Probiotic Bacteria - The Foundation of Good Health
Modern science has rediscovered one of the ancient secrets of optimal wellness: good health begins in the gut! Since the work of Nobel scientist Ilya Metchnikov in the early 20th century, biologists have been examining the role of friendly lactobacilli, aka lactic acid bacteria, in human digestion, immune support, neurotransmitter production, and many other physiological functions. These good bacteria, numbering over 400 strains in the human body, comprise what can be considered the largest organ in the body, without which we simply could not live.
The most effective probiotic cultures evolved in fermented foods in nature, each one a consortium of master strains that give rise to all the sub-strains so important for human health. The nature-bred consortium provides greater viability -- the strength of the probiotic to establish its colonies in the gut. LIGHT YEARS AHEAD gives us the result of modern science applied to the ancient folk practice of fermenting foods for superior nutritional support. In one organic formula you can supply a plethora of pure nutrients, amino acids, vitamins, minerals, enzymes, and of course, the consortium of balanced families of the hardiest strains of lactobacilli natural to your digestive system!!!
THE LYA STORY
Fermented Whole Foods Probiotics
To the people of the Caucasus Mountains in the republic of Georgia, the Kefir they have used to prevent and treat illness for over a thousand years is a wonderful blessing they call a gift from God. Kefir has antibiotic and antiviral properties, which may help explain the long lives and good health for which the natives of the Caucasus are known.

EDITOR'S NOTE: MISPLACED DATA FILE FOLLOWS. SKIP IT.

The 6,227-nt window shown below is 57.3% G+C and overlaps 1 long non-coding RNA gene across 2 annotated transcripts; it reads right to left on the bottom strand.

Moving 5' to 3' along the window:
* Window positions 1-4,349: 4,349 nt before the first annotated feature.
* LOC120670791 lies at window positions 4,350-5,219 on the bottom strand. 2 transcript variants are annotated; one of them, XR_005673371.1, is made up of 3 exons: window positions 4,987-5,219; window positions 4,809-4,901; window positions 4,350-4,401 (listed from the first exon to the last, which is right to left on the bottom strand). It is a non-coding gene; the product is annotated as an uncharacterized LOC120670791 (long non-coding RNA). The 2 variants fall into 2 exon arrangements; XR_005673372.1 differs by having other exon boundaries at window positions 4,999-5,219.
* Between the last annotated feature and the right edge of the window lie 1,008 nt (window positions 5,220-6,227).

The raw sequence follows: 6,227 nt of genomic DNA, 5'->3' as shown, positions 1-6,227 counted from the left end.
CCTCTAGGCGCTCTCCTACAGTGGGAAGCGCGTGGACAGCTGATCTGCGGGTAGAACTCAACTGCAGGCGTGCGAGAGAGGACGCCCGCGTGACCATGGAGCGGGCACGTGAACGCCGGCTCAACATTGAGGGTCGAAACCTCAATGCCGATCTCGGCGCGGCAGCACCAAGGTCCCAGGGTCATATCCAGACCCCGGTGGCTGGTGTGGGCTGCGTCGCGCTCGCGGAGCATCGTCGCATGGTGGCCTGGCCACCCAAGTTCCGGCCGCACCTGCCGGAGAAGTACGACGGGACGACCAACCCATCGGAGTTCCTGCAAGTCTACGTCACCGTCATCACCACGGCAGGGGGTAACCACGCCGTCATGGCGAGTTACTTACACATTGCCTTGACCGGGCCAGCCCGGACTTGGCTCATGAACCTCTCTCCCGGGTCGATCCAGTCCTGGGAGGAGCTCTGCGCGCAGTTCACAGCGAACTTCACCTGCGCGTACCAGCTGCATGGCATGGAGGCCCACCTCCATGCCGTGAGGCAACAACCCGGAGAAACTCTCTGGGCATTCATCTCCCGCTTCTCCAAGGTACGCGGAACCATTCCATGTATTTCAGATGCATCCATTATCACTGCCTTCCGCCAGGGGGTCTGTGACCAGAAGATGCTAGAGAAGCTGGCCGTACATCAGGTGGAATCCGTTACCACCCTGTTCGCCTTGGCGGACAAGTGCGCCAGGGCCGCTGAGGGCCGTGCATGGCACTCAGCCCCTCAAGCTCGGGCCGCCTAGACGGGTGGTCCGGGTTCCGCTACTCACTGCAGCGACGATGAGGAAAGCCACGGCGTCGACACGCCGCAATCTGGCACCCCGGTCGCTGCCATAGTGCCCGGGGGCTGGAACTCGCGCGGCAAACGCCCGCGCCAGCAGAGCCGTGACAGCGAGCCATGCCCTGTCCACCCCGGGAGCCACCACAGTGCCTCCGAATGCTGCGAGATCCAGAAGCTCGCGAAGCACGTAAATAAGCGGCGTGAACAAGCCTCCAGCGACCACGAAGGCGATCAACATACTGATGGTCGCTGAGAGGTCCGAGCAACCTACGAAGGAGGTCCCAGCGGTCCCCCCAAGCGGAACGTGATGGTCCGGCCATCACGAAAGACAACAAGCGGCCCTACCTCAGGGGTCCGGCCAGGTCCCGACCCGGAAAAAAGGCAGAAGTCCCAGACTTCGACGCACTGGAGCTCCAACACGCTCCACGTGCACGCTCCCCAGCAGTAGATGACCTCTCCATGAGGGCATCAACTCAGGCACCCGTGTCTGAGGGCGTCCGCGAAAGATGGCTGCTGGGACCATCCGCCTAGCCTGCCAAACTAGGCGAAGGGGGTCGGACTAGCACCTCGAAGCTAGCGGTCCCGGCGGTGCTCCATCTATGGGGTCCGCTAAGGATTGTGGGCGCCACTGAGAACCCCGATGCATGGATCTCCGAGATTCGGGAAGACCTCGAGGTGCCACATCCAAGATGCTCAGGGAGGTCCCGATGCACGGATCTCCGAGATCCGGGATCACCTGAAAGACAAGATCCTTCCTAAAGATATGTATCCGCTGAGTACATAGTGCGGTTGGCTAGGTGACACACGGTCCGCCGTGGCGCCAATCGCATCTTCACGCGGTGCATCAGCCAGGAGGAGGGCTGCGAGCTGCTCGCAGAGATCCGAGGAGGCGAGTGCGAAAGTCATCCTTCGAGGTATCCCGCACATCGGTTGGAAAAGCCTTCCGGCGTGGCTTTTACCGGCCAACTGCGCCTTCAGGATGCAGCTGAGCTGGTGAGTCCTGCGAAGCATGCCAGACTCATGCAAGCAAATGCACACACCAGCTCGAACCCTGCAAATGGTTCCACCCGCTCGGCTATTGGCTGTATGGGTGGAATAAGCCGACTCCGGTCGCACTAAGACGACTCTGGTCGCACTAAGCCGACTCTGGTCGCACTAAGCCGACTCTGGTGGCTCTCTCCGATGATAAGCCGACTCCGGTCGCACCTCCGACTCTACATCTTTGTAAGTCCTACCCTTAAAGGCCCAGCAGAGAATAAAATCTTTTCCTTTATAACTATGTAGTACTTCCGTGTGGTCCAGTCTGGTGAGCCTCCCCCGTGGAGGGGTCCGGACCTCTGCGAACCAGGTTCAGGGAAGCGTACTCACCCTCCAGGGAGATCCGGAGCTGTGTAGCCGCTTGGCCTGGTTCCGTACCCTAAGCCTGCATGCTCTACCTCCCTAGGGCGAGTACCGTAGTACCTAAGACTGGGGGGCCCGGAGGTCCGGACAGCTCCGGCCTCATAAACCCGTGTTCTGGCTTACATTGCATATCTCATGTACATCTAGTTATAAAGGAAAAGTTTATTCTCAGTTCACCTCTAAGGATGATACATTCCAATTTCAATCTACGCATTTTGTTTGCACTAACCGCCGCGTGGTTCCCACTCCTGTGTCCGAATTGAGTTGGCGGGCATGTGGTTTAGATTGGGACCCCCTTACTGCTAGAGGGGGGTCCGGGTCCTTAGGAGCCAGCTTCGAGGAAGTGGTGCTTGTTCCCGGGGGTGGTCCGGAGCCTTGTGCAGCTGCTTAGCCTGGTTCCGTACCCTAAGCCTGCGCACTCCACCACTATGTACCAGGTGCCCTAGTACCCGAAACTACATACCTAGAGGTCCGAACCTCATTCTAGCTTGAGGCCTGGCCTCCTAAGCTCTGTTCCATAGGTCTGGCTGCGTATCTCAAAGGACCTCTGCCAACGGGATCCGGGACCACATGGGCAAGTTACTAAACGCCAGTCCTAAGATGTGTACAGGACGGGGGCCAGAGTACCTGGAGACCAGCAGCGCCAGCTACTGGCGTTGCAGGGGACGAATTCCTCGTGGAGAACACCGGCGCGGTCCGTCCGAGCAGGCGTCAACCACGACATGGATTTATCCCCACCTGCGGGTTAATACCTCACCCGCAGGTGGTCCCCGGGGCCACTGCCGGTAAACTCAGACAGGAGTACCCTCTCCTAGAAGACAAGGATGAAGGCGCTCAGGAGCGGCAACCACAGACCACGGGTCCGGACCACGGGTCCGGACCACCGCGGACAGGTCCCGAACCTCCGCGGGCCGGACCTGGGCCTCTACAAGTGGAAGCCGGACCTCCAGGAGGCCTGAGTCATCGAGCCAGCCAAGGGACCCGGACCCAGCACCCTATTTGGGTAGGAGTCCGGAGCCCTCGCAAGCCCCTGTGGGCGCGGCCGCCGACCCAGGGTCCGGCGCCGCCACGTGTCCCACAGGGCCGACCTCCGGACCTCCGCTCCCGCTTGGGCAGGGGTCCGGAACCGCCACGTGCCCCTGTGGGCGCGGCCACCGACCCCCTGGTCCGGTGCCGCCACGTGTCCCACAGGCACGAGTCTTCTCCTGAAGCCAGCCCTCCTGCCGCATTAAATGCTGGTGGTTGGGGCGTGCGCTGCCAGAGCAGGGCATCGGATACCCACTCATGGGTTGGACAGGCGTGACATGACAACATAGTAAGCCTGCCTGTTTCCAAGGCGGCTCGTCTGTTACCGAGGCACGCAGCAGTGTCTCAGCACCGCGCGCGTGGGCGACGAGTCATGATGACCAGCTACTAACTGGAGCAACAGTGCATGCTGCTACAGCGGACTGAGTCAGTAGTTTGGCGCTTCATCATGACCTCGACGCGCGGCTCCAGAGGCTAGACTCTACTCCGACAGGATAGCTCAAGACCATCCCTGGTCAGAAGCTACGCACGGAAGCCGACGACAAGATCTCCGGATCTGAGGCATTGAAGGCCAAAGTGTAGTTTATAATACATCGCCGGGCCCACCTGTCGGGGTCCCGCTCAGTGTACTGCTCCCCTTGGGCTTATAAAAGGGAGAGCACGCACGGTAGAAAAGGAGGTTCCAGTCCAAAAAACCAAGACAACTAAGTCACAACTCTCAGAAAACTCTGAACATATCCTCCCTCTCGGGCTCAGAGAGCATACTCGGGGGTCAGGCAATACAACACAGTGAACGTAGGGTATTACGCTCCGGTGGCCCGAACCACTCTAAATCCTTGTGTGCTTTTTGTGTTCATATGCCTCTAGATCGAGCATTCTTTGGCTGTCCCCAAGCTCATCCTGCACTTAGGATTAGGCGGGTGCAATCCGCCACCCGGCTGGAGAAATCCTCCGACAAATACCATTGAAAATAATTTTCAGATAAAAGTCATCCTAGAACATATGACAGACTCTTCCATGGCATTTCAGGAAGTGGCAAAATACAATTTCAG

In 1908, Ilya Metchnikov wrote in his book, “The Prolongation of Life,” that the secret to longevity that he found in the Russian mountains was the yogurt that the people were making and eating. The Russian-born zoologist and microbiologist received the Nobel Prize for Physiology and Medicine in 1908 for his work in phagocytes, cells that function as part of the human immune system. Metchnikov devoted the last decade of his life to investigating means of increasing human longevity and advocating the consumption of lactic acid-producing bacteria.
Lactic acid bacteria (LAB) have been used to ferment foods for at least 4000 years. Without understanding the scientific basis, people used LAB and kefirs (bacteria and yeast complexes) to produce cultured foods with improved preservation and with different characteristic flavors and textures from the original food. A wide variety of foods, including sausage, ham, wine, cider, beef, sauerkraut, olives, and pickles contain LAB and other GRAS (“generally recognized as safe”) microorganisms. LAB are used for many fermented milk products from all over the world as well, including yogurt, cheese, butter, buttermilk, kefir and koumiss.
I have had the pleasure of working with the Living Foods organic whole food probiotic for over a decade with many of my clients and friends. There is nothing available that is more powerful in my experience in restoration. Due to toxins in the environment and the generally poor nutrient quality of most foods today, this probiotic superfood is critical for overall health maintenance. I highly recommend it to everyone!
Charles Cornwallis, PhD
There is not enough I can say about this organic, gluten-free whole food probiotic -- LYA is a wonder! I use it often and it has helped many lives and now we cannot do without it. My prayer is that we are able to always get a continuous supply. We will continue to recommend this superfood to all whom we meet.
"It seems like I have tried almost every probiotic supplement on earth. I have never been so surprised by the results of a few days use of a probiotic until now with Light Years Ahead. It is amazing!"
Evidence from clinical research demonstrates that adding 'good' bacteria to the diet promotes a healthy digestive and immune system."
Dr. Allan Walker, Professor of Nutrition and Pediatrics, Harvard Medical School
Begin strengthening your good flora today!